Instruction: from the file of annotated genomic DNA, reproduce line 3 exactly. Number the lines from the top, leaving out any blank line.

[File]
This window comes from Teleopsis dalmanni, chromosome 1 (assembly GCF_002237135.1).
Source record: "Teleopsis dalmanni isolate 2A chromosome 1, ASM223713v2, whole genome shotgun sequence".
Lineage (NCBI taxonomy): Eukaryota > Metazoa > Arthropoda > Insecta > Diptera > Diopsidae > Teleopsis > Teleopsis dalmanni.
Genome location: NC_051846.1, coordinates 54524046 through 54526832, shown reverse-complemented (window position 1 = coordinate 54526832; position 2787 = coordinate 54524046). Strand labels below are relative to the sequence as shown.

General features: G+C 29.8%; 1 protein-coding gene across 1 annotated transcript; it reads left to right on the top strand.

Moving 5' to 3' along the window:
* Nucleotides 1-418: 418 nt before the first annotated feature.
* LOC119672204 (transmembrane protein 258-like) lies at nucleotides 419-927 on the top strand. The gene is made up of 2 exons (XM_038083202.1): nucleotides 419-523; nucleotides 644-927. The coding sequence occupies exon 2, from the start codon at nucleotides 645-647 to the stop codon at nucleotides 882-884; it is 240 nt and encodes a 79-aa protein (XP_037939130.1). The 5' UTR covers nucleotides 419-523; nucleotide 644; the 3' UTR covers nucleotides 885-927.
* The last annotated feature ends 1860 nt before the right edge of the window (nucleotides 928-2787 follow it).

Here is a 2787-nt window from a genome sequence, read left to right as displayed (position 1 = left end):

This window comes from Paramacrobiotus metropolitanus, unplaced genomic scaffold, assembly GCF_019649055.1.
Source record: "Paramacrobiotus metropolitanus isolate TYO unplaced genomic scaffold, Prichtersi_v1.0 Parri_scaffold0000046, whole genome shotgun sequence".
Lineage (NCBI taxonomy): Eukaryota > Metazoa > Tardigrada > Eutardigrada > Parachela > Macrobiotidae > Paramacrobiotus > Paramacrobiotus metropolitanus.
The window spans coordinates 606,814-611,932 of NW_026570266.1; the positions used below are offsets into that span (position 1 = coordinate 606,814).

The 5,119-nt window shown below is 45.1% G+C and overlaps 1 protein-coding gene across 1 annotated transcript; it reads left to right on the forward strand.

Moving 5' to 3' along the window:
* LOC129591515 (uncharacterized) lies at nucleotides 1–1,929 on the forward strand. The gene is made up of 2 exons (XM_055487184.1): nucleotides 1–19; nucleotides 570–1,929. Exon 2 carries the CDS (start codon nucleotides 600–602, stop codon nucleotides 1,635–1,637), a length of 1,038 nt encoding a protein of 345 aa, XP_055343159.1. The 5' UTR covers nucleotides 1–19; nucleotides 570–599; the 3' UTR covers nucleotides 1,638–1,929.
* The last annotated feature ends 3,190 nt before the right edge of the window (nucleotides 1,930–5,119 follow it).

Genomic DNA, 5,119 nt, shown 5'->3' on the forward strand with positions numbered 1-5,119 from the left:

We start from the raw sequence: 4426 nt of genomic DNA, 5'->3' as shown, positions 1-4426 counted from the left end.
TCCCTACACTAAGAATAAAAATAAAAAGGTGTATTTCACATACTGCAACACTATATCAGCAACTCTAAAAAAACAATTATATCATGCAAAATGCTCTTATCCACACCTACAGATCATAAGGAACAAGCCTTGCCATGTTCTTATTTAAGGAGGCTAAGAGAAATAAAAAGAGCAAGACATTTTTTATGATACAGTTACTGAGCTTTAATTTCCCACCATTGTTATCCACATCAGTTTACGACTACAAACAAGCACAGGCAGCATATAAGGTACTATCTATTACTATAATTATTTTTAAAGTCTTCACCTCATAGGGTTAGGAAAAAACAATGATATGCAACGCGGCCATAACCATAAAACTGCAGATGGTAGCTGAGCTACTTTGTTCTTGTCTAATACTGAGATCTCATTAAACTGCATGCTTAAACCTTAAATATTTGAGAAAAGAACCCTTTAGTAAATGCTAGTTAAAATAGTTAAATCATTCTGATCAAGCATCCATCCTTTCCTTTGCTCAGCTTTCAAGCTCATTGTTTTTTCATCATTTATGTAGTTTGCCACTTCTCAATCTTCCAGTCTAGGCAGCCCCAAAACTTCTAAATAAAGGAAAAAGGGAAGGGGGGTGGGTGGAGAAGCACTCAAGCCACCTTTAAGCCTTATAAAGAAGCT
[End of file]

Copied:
Lineage (NCBI taxonomy): Eukaryota > Metazoa > Arthropoda > Insecta > Diptera > Diopsidae > Teleopsis > Teleopsis dalmanni.